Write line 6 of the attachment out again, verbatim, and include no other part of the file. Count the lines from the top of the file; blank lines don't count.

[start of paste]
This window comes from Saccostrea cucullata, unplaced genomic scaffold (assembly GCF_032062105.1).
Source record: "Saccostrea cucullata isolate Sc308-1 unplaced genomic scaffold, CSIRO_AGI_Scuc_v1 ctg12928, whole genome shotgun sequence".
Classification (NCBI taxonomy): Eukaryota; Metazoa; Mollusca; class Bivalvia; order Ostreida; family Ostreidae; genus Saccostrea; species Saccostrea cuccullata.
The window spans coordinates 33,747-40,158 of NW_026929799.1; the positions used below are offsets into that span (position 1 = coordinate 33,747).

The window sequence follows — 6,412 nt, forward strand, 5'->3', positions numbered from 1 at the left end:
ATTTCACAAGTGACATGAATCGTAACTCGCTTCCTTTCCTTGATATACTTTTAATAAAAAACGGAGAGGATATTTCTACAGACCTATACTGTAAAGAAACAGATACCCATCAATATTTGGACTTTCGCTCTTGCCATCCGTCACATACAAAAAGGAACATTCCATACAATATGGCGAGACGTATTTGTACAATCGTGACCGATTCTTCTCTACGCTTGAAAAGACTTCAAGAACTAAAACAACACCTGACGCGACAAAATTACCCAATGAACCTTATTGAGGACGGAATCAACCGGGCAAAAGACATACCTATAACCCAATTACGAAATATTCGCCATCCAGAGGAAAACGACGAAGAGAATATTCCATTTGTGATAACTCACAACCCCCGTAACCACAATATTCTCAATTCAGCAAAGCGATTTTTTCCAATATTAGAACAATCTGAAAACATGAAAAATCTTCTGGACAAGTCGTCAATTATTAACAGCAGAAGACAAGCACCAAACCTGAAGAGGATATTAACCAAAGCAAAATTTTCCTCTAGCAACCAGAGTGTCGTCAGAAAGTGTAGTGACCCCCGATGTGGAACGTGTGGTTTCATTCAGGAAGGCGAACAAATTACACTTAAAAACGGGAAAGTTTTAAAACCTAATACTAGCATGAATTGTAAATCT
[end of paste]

ATTTCACAAGTGACATGAATCGTAACTCGCTTCCTTTCCTTGATATACTTTTAATAAAAAACGGAGAGGATATTTCTACAGACCTATACTGTAAAGAAACAGATACCCATCAATATTTGGACTTTCGCTCTTGCCATCCGTCACATACAAAAAGGAACATTCCATACAATATGGCGAGACGTATTTGTACAATCGTGACCGATTCTTCTCTACGCTTGAAAAGACTTCAAGAACTAAAACAACACCTGACGCGACAAAATTACCCAATGAACCTTATTGAGGACGGAATCAACCGGGCAAAAGACATACCTATAACCCAATTACGAAATATTCGCCATCCAGAGGAAAACGACGAAGAGAATATTCCATTTGTGATAACTCACAACCCCCGTAACCACAATATTCTCAATTCAGCAAAGCGATTTTTTCCAATATTAGAACAATCTGAAAACATGAAAAATCTTCTGGACAAGTCGTCAATTATTAACAGCAGAAGACAAGCACCAAACCTGAAGAGGATATTAACCAAAGCAAAATTTTCCTCTAGCAACCAGAGTGTCGTCAGAAAGTGTAGTGACCCCCGATGTGGAACGTGTGGTTTCATTCAGGAAGGCGAACAAATTACACTTAAAAACGGGAAAGTTTTAAAACCTAATACTAGCATGAATTGTAAATCT